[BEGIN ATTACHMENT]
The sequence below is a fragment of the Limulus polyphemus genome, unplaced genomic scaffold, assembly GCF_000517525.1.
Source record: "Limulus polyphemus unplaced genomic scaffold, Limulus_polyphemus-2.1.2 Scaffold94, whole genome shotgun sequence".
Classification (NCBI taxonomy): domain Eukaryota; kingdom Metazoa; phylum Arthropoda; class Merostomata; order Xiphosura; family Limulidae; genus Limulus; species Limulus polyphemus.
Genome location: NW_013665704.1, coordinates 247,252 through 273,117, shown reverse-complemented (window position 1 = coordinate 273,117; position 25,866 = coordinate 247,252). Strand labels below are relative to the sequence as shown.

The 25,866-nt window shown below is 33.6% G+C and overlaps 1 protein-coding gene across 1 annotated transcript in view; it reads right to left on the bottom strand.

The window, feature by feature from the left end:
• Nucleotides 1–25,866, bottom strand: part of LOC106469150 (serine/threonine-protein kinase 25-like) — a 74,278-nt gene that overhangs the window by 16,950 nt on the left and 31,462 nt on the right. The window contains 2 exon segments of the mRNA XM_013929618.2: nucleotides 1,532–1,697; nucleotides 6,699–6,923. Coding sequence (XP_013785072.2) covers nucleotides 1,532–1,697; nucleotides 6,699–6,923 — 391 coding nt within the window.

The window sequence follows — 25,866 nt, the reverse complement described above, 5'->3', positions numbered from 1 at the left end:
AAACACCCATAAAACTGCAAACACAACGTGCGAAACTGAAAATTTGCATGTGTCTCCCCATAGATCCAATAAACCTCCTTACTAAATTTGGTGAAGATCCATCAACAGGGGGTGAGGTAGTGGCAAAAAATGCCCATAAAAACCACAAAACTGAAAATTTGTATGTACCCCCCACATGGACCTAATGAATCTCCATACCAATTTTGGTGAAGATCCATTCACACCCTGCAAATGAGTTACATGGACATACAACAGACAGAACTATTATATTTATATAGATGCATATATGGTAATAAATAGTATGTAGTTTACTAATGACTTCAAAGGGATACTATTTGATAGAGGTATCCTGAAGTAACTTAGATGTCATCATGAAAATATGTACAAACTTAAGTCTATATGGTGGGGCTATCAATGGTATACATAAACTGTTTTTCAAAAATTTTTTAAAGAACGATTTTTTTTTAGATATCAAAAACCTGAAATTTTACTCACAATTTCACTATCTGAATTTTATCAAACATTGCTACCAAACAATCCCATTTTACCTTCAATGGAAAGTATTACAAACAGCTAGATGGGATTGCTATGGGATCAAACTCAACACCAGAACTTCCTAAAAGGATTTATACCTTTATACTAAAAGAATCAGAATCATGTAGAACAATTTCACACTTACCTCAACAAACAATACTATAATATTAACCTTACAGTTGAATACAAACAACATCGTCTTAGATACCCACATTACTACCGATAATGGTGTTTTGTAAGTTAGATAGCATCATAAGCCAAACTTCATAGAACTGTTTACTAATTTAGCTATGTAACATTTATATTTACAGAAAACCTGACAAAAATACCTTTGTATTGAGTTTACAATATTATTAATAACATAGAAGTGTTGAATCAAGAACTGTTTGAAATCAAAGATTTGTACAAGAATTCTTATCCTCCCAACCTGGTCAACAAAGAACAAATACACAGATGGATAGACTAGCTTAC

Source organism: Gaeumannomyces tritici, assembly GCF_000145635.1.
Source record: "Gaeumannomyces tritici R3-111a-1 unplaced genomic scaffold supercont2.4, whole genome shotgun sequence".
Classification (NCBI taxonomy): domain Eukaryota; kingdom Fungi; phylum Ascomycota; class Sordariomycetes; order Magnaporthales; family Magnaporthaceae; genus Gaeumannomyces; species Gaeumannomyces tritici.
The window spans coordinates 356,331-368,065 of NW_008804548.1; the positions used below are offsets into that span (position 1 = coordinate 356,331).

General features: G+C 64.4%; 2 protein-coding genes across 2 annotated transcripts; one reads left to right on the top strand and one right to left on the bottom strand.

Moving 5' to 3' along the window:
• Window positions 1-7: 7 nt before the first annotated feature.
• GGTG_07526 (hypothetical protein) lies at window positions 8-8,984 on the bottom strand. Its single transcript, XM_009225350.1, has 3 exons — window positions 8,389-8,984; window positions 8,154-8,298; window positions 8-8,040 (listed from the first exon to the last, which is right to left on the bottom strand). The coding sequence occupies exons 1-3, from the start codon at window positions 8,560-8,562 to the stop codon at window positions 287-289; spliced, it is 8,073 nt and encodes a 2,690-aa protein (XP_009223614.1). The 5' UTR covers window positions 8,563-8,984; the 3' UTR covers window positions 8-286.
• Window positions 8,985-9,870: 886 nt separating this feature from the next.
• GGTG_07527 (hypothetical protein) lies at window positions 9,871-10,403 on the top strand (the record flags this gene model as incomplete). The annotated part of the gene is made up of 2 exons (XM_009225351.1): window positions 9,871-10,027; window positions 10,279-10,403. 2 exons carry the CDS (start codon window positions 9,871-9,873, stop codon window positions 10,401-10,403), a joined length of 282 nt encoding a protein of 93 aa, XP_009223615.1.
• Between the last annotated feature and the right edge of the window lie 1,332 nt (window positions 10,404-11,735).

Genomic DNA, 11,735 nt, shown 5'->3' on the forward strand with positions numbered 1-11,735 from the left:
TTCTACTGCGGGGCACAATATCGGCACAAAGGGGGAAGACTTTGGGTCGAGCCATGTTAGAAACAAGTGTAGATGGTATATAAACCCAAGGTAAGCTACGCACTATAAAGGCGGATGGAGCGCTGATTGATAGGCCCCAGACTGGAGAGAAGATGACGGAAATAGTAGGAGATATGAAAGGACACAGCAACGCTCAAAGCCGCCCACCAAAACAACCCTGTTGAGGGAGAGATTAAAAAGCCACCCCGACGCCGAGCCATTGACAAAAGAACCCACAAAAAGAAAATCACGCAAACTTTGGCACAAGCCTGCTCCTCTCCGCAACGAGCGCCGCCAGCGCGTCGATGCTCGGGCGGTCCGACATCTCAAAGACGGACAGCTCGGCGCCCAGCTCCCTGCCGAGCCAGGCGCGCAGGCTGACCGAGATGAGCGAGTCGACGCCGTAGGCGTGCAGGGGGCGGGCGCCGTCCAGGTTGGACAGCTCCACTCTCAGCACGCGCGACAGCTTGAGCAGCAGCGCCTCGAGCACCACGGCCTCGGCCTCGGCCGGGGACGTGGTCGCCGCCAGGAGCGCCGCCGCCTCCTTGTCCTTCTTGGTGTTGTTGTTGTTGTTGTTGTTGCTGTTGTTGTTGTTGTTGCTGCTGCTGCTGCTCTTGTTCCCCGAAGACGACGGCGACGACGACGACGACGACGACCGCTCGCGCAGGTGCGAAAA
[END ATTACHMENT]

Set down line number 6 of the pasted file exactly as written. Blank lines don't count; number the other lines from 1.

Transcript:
The window, feature by feature from the left end: